BA.2 subvariants likely contributing to rising cases in New York, officials say

Two sublineages of the BA.2 omicron subvariant are circulating in New York and are likely factors in the state's rising COVID-19 cases, state health officials said April 13. 

The subvariants — BA.2.12 and BA.2.12.1 — are estimated to have a 23 percent to 27 percent growth advantage over BA.2, which was already more transmissible than the original omicron strain. Based on sequencing data, state health officials said they've determined that "these highly contagious new variants are likely contributing to the rising cases."

Officials estimate the BA.2 sublineages collectively account for more than 70 percent of cases in March in central New York. April data indicates that figure is now more than 90 percent.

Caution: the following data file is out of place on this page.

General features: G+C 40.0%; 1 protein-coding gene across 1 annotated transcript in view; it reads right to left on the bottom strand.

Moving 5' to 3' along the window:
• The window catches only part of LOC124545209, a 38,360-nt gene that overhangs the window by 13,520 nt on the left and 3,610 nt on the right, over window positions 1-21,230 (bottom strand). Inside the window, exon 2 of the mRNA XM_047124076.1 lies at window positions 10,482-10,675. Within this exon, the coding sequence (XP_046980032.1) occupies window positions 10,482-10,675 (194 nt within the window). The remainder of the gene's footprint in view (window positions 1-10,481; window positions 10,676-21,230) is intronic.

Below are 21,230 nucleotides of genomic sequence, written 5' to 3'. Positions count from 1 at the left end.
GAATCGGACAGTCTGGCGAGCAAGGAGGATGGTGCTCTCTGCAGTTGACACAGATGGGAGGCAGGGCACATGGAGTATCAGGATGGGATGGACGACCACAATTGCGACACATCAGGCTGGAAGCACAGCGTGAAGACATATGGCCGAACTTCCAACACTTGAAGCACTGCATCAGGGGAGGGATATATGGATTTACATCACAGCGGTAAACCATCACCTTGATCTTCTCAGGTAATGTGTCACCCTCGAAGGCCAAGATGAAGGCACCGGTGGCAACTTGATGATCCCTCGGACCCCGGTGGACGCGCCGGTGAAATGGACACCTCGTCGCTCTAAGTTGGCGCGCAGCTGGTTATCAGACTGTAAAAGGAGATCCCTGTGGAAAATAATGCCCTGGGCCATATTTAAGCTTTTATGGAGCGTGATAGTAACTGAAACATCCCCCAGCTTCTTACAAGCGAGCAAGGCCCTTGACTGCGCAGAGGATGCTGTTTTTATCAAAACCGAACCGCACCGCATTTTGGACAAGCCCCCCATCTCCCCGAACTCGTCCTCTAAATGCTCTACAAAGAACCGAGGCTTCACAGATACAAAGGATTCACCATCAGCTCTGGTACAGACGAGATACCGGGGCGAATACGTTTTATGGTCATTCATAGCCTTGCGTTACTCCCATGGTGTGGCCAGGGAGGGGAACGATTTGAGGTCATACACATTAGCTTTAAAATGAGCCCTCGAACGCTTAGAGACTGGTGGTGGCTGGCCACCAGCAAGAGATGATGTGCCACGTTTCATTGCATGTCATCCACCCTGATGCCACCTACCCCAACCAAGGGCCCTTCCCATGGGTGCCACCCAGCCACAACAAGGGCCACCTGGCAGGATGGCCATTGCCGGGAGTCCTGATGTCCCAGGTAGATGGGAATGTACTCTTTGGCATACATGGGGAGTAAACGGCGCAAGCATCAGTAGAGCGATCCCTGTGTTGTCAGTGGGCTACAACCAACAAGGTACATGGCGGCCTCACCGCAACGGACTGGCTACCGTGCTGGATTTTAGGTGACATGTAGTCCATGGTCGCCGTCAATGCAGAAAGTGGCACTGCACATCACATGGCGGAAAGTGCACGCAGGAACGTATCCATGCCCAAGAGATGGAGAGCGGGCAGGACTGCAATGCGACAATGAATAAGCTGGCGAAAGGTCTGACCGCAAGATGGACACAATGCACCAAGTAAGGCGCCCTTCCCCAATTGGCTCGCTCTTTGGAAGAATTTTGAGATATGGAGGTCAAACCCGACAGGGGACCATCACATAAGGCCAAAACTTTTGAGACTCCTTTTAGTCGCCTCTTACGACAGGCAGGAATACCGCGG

"The department's findings are the first reported instances of significant community spread due to the new subvariants in the U.S.," officials said in a news release. "At this time, there is no evidence of increased disease severity by these subvariants, though the department is closely monitoring for any changes."

New York's daily average for new COVID-19 cases on April 13 was 5,286, reflecting a 77 percent increase in the last 14 days, data from The New York Times shows. Case increases in several Northeastern states account for much of the nation's overall rising infection numbers. 

 

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